The 10 Best Passive Income Investments

Passive income investments are the best way for you to earn money while you sleep, pursue hobbies, eat, or spend time with family/friends. I listed the best passive income strategies for investors and gave each one a PIS (Pasive Income Source) based on how much effort & ROI you’ll get after you set up the system.

1. Dividend Investing

Building a solid dividend portfolio of stocks/ETFs/index funds is a simple and easy way for you to earn money on autopilot. It’s the same strategy used by many popular FIRE bloggers who retired from their careers in their 30’s.

You invest money into individual stocks or ETFs/index funds that pay you a monthly/quarterly dividend on a regular basis. Companies like Apple, Walmart, and AT&T send quarterly payments to their shareholders as a way to pay out some of the profits generated. You can check out my own dividend income where I earn between $10 to $30 per month from companies who send me dividend payouts.

Most dividend companies are larger, more mature corporations who can safely payout profits over time. REITs also pay out dividends to their shareholders too. Some REITs tend to be smaller companies because a REIT by defintion is required to pay out 90% of its income to shareholders.

The best place to start looking for dividend companies is the S&P Dividend Aristrocats. These are companies who have increased their dividends for at least 25 years in a row. You can buy stock in these companies and receive a dividend payout every 3 months. As you can see from the chart below, S&P 500 Aristrocrats have outperformed the S&P 500 index over the last 10 years.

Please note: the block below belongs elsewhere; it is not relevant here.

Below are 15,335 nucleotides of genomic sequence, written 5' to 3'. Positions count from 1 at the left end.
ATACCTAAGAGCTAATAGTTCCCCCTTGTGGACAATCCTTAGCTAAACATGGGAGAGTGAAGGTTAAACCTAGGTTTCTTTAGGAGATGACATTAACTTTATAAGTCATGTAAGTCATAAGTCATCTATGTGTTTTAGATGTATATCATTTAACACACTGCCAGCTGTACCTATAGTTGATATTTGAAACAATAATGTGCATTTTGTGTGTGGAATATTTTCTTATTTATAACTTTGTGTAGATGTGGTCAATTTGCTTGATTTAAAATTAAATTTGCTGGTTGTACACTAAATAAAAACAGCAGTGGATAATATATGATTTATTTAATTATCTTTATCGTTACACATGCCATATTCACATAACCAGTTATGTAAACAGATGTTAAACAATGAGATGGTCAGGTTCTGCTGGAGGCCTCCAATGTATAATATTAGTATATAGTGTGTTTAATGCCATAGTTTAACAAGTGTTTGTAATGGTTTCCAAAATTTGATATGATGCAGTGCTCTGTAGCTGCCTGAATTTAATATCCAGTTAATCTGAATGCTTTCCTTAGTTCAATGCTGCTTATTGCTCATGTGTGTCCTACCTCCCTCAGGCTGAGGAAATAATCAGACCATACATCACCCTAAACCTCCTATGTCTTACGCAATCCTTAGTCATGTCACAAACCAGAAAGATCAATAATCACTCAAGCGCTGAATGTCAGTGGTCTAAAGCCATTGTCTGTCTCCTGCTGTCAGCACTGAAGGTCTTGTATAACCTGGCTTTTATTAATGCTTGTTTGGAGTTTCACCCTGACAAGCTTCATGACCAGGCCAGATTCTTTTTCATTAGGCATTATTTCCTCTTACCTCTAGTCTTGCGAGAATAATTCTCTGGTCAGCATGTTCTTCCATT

There are a couple key things to pay attention to when buying dividend stocks.

  • Dividend Annual Payout: The total sum of money paid out per share to shareholders
  • Dividend Yield: The percentage of income paid out to shareholders based on the following equation: (Annual Dividend / Stock Price) x 100 = Dividend Yield %
  • Payout Ratio: The percentage of dividend income / net profit as a ratio to show how much of a company’s profit is paid out to shareholders
  • Cum Dividend Date: The time when a company declares a dividend but hasn’t paid it out yet.
  • Ex-dividend Date: The date before the record date when you must own the stock to receive the dividend.

I like to buy dividend stocks that yield at least 3% annually and have paid dividends for at least 25 years. I also own a few dividend growth stocks like Ally (ALLY) and Visa (V) but the majority of my portfolio is invested in dividend aristocrats.

You can research to see if a stock pays a dividend by checking out the Forward Dividend & Yield in Yahoo! Finance. Here’s an example of Walmart (WMT):

High growth stocks in fast growing sectors (Technology and internet) usually don’t pay out dividends because they reinvest the money back into the business. Popular stocks like Tesla (TSLA) and Amazon (AMZN) don’t pay out dividends. If a company doesn’t pay a dividend, it will show up blank on Yahoo! Finance. Here’s an example:

Don’t like investing in stocks? There is a great alternative for investors who don’t like taking on too much risk: ETFs and index funds.